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About the Author: Frances Hodgson Burnett

Frances Eliza Hodgson was the daughter of ironmonger Edwin Hodgson, who died three years after her birth, and his wife Eliza Boond. She was educated at The Select Seminary for Young Ladies and Gentleman until the age of fifteen, at which point the family ironmongery, then being run by her mother, failed, and the family emigrated to Knoxville, Tennessee. Here Hodgson began to write, in order to supplement the family income, assuming full responsibility for the family upon the death of her mother, in 1870. In 1872 she married Dr. Swan Burnett, with whom she had two sons, Lionel and Vivian. The marriage was dissolved in 1898. In 1900 Burnett married actor Stephen Townsend until 1902 when they got divorced. Following her great success as a novelist, playwright, and children's author, Burnett maintained homes in both England and America, traveling back and forth quite frequently. She died in her Long Island, New York home, in 1924.

Primarily remembered today for her trio of classic children's novels - Little Lord Fauntleroy (1886), A Little Princess (1905), and The Secret Garden (1911) - Burnett was also a popular adult novelist, in her own day, publishing romantic stories such as The Making of a Marchioness (1901) for older readers.


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The Shuttle (Afrikaans Edition) by

Goodreads rating: 3.96

Paperback, Published in Jul 2016 by Createspace Independent Publishing Platform

ISBN10: 1530422531 | ISBN13: 9781530422531

Page count: 774

The Shuttle, is about American heiresses marrying English aristocrats; by extension it is about the effect of American energy, dynamism and affluence on an effete and impoverished English ruling class. Sir Nigel Anstruthers crosses the Atlantic to look for a rich wife and returns with the daughter of an American millionaire, Rosalie Vanderpoel. He turns out to be a bully, a miser and a philanderer and virtually imprisons his wife in the house. Only when Rosalie's sister Bettina is grown up does it occur to her and her father that some sort of rescue expedition should take place. And the beautiful, kind and dynamic Bettina leaves for Europe to try and find out why Rosalie has, inexplicably, chosen to lose touch with her family. In the process she engages in a psychological war with Sir Nigel; meets and falls in love with another Englishman; and starts to use the Vanderpoel money to modernize ‘Stornham Court’.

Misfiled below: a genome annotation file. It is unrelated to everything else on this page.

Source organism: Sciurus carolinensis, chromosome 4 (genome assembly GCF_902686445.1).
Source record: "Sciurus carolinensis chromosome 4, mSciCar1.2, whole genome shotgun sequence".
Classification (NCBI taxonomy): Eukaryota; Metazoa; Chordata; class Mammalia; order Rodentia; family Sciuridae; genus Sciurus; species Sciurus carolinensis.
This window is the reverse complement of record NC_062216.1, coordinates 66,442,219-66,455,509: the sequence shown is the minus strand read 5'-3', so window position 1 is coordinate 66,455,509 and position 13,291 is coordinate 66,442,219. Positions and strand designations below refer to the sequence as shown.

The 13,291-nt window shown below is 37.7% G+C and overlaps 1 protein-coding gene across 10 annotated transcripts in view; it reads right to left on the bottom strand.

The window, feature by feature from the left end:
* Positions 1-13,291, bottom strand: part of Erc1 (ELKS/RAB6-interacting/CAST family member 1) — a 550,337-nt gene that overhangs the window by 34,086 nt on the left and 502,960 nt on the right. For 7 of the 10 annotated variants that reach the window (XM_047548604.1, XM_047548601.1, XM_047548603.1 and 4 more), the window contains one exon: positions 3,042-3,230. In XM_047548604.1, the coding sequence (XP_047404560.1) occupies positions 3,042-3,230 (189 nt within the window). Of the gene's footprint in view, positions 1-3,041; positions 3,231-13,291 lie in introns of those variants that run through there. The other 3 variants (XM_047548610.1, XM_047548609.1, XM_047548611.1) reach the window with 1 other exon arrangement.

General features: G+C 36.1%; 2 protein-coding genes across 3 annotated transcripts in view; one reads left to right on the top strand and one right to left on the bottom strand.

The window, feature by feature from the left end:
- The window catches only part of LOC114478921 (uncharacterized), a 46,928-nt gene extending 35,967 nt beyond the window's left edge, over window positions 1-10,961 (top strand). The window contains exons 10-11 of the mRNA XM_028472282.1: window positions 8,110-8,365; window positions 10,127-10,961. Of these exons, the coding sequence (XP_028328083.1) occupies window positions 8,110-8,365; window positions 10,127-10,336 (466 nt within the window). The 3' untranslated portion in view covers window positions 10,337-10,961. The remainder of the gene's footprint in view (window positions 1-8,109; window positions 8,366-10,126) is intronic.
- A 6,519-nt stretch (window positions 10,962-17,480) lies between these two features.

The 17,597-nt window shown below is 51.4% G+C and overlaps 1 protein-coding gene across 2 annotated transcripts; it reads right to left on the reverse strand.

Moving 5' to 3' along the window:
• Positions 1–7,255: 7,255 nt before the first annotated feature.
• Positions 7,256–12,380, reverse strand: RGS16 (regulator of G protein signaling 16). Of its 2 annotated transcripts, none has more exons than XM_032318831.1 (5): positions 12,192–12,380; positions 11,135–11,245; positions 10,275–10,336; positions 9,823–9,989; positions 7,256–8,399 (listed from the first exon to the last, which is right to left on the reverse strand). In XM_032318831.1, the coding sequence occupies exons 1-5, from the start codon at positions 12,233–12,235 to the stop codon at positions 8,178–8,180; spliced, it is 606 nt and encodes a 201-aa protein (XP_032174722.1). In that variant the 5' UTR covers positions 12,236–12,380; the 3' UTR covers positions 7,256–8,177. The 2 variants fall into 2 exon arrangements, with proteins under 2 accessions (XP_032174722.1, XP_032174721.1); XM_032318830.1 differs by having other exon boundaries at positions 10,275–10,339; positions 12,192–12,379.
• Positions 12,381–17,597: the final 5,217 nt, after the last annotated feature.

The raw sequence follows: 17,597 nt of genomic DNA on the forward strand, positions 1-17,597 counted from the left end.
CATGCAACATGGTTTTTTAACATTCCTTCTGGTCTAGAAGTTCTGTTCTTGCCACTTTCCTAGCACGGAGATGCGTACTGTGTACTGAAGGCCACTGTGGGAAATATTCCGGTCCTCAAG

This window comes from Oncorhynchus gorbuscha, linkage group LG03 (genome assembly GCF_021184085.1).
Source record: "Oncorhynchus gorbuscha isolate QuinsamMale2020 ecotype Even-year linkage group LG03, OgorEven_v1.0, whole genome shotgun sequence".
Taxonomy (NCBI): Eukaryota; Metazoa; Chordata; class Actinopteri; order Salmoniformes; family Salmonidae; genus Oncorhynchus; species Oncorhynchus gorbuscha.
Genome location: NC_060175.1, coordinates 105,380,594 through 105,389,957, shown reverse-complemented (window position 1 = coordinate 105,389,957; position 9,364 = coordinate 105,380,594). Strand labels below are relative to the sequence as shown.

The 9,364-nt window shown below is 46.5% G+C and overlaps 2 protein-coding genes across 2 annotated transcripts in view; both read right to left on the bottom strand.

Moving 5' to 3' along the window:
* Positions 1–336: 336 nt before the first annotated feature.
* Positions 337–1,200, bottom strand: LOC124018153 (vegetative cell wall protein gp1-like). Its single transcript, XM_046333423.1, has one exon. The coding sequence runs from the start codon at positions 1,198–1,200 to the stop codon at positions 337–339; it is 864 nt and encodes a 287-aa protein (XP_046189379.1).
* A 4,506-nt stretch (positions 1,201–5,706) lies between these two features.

But The Shuttle, which is five hundred pages long and a page-turner for every one of them, is about far more than the process by which an English country house can be brought back to life with the injection of transatlantic money (there is some particularly interesting detail about the new life breathed into the garden). It is mainly about American energy and initiative and get-up-and-go; this is symbolised by G. Selden, the typewriter salesman on a bicycling tour of England, who meets, and charms, Bettina and her sister and, back in New York, their father. And it is about the excellent relationship that, curiously enough, many of the heiresses enjoyed with their multi-millionaire fathers.

Above all it is about Bettina Vanderpoel. She is the reason why this is such a successful, entertaining and interesting novel – one could almost say that she is one of the great heroines, on a par with Elizabeth Bennet, Becky Sharp and Isabel Archer. This is because she is so intelligent and so enterprising – she has the normal feminine qualities but a strong business sense, inherited from her father, and instinctive management skills (as we would now call them). If every man in England married a girl like Bettina Vanderpoel, we are meant to think, England’s future would be as glittering as America’s.

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